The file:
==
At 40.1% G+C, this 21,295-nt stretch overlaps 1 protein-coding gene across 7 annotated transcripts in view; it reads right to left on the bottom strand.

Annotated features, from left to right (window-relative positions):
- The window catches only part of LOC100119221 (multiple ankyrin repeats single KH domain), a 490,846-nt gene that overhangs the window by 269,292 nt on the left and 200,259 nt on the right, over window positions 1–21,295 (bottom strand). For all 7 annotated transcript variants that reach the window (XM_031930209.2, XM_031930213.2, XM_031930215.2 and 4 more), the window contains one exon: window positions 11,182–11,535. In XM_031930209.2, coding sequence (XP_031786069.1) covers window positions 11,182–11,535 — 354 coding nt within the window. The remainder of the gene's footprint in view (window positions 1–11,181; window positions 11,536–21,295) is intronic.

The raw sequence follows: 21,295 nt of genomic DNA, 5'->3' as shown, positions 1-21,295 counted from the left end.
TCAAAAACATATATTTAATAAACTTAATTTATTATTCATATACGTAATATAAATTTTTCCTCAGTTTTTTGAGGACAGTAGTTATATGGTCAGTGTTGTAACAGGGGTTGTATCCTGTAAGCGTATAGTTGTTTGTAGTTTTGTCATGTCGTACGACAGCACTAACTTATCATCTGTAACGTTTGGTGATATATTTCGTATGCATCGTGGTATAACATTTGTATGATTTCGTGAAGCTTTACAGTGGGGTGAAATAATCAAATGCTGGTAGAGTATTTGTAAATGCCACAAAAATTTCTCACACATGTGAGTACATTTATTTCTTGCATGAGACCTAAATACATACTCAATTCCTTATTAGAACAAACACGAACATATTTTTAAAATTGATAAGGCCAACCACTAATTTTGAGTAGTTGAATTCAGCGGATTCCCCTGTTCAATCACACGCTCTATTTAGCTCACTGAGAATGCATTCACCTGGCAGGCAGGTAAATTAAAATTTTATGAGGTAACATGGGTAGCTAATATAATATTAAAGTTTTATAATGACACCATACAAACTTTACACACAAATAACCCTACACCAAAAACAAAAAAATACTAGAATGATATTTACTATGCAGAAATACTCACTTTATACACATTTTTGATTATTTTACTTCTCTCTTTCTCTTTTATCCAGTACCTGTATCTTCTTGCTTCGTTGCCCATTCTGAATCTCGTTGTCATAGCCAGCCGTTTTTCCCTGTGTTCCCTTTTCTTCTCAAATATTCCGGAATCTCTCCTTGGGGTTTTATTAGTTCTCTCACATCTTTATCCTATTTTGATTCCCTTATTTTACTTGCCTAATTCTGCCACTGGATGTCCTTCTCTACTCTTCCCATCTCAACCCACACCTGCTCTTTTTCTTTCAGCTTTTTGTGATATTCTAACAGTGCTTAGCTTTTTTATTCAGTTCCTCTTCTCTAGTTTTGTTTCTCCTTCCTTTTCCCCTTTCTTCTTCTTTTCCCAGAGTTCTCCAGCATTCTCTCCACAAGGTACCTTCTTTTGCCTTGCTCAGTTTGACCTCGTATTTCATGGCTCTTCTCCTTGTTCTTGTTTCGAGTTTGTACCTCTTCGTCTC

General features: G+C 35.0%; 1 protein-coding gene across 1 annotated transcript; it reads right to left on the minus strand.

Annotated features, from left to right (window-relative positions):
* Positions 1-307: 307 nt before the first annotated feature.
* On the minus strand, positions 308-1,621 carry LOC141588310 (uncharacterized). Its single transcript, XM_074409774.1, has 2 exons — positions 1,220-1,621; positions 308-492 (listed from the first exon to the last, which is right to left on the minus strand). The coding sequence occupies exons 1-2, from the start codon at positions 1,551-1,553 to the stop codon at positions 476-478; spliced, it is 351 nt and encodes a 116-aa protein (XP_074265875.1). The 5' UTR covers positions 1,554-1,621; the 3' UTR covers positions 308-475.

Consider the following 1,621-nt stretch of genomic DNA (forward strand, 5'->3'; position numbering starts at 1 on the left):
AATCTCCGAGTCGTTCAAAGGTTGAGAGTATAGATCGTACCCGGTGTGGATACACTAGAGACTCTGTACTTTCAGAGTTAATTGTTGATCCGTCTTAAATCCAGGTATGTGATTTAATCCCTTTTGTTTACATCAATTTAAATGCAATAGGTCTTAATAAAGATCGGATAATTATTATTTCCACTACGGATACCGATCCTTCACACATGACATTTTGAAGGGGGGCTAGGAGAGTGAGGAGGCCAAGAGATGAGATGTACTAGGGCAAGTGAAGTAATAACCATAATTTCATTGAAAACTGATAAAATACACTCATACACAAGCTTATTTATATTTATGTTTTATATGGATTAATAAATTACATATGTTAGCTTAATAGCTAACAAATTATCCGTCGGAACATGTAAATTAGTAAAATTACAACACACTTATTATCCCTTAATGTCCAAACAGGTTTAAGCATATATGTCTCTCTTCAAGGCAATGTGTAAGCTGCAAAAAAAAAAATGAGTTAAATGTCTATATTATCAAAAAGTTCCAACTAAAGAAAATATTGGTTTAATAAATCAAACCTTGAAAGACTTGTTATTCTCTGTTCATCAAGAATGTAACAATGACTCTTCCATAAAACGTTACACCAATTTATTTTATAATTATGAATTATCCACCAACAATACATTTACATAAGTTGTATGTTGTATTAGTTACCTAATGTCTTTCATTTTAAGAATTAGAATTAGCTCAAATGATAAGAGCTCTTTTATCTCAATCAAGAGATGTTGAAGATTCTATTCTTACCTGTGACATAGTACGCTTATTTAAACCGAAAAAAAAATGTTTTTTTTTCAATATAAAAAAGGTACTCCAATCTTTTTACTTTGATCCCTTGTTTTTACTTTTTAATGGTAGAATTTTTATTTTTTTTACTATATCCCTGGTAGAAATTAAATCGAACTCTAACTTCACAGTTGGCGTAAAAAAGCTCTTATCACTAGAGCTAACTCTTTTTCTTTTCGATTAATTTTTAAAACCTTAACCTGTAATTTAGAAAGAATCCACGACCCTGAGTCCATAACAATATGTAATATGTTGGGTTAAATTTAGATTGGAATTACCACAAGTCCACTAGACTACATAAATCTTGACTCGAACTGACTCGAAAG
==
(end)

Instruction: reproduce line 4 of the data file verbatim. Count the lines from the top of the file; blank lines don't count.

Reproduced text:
The raw sequence follows: 21,295 nt of genomic DNA, 5'->3' as shown, positions 1-21,295 counted from the left end.